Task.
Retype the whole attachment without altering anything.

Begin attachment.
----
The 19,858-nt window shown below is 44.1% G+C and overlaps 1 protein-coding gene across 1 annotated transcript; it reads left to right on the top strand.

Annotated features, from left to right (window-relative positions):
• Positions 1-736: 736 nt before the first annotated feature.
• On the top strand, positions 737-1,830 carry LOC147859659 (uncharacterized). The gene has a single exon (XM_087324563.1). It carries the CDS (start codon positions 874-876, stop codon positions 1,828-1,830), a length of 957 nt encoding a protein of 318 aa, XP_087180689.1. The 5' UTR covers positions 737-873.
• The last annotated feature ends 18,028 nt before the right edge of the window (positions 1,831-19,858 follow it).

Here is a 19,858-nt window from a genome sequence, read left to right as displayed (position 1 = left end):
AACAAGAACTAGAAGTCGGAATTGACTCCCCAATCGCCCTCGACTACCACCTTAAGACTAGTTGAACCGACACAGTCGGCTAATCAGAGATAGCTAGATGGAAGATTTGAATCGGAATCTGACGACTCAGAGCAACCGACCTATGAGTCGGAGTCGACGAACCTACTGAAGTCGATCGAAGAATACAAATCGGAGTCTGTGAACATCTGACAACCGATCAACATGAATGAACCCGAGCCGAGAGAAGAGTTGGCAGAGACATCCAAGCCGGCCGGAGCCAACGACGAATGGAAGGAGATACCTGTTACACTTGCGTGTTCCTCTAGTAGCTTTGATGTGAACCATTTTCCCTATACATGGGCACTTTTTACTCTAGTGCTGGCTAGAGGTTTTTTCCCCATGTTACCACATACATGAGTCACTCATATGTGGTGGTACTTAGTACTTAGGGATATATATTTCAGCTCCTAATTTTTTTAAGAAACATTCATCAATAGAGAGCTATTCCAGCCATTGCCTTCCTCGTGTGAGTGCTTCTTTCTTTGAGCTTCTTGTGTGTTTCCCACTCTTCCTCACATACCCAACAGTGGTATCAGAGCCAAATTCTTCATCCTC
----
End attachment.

The 19,858-nt window shown below is 44.1% G+C and overlaps 1 protein-coding gene across 1 annotated transcript; it reads left to right on the top strand.

Annotated features, from left to right (window-relative positions):
• Positions 1-736: 736 nt before the first annotated feature.
• On the top strand, positions 737-1,830 carry LOC147859659 (uncharacterized). The gene has a single exon (XM_087324563.1). It carries the CDS (start codon positions 874-876, stop codon positions 1,828-1,830), a length of 957 nt encoding a protein of 318 aa, XP_087180689.1. The 5' UTR covers positions 737-873.
• The last annotated feature ends 18,028 nt before the right edge of the window (positions 1,831-19,858 follow it).

Here is a 19,858-nt window from a genome sequence, read left to right as displayed (position 1 = left end):
AACAAGAACTAGAAGTCGGAATTGACTCCCCAATCGCCCTCGACTACCACCTTAAGACTAGTTGAACCGACACAGTCGGCTAATCAGAGATAGCTAGATGGAAGATTTGAATCGGAATCTGACGACTCAGAGCAACCGACCTATGAGTCGGAGTCGACGAACCTACTGAAGTCGATCGAAGAATACAAATCGGAGTCTGTGAACATCTGACAACCGATCAACATGAATGAACCCGAGCCGAGAGAAGAGTTGGCAGAGACATCCAAGCCGGCCGGAGCCAACGACGAATGGAAGGAGATACCTGTTACACTTGCGTGTTCCTCTAGTAGCTTTGATGTGAACCATTTTCCCTATACATGGGCACTTTTTACTCTAGTGCTGGCTAGAGGTTTTTTCCCCATGTTACCACATACATGAGTCACTCATATGTGGTGGTACTTAGTACTTAGGGATATATATTTCAGCTCCTAATTTTTTTAAGAAACATTCATCAATAGAGAGCTATTCCAGCCATTGCCTTCCTCGTGTGAGTGCTTCTTTCTTTGAGCTTCTTGTGTGTTTCCCACTCTTCCTCACATACCCAACAGTGGTATCAGAGCCAAATTCTTCATCCTC